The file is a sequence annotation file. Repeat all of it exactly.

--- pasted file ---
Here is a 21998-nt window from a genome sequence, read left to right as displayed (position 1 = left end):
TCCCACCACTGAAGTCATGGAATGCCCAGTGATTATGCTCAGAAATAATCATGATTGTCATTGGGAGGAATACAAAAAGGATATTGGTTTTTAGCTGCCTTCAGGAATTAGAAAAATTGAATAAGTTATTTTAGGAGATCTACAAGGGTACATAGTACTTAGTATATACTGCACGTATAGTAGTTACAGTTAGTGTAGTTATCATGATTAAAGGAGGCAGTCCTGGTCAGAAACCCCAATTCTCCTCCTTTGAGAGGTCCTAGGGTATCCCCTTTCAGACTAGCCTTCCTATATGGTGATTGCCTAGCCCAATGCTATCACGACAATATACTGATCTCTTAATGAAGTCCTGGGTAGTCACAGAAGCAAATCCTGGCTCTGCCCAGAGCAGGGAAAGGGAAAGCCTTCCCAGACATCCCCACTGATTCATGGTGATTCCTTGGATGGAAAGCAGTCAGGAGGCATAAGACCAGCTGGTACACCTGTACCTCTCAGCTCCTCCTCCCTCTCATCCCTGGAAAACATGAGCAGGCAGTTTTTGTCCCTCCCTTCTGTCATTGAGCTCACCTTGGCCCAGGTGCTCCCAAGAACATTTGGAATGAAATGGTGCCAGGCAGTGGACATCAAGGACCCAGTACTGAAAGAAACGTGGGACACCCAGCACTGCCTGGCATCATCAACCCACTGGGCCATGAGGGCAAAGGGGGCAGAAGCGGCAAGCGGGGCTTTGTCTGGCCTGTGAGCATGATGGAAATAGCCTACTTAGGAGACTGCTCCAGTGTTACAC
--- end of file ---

Here is a 21998-nt window from a genome sequence, read left to right as displayed (position 1 = left end):
TCCCACCACTGAAGTCATGGAATGCCCAGTGATTATGCTCAGAAATAATCATGATTGTCATTGGGAGGAATACAAAAAGGATATTGGTTTTTAGCTGCCTTCAGGAATTAGAAAAATTGAATAAGTTATTTTAGGAGATCTACAAGGGTACATAGTACTTAGTATATACTGCACGTATAGTAGTTACAGTTAGTGTAGTTATCATGATTAAAGGAGGCAGTCCTGGTCAGAAACCCCAATTCTCCTCCTTTGAGAGGTCCTAGGGTATCCCCTTTCAGACTAGCCTTCCTATATGGTGATTGCCTAGCCCAATGCTATCACGACAATATACTGATCTCTTAATGAAGTCCTGGGTAGTCACAGAAGCAAATCCTGGCTCTGCCCAGAGCAGGGAAAGGGAAAGCCTTCCCAGACATCCCCACTGATTCATGGTGATTCCTTGGATGGAAAGCAGTCAGGAGGCATAAGACCAGCTGGTACACCTGTACCTCTCAGCTCCTCCTCCCTCTCATCCCTGGAAAACATGAGCAGGCAGTTTTTGTCCCTCCCTTCTGTCATTGAGCTCACCTTGGCCCAGGTGCTCCCAAGAACATTTGGAATGAAATGGTGCCAGGCAGTGGACATCAAGGACCCAGTACTGAAAGAAACGTGGGACACCCAGCACTGCCTGGCATCATCAACCCACTGGGCCATGAGGGCAAAGGGGGCAGAAGCGGCAAGCGGGGCTTTGTCTGGCCTGTGAGCATGATGGAAATAGCCTACTTAGGAGACTGCTCCAGTGTTACAC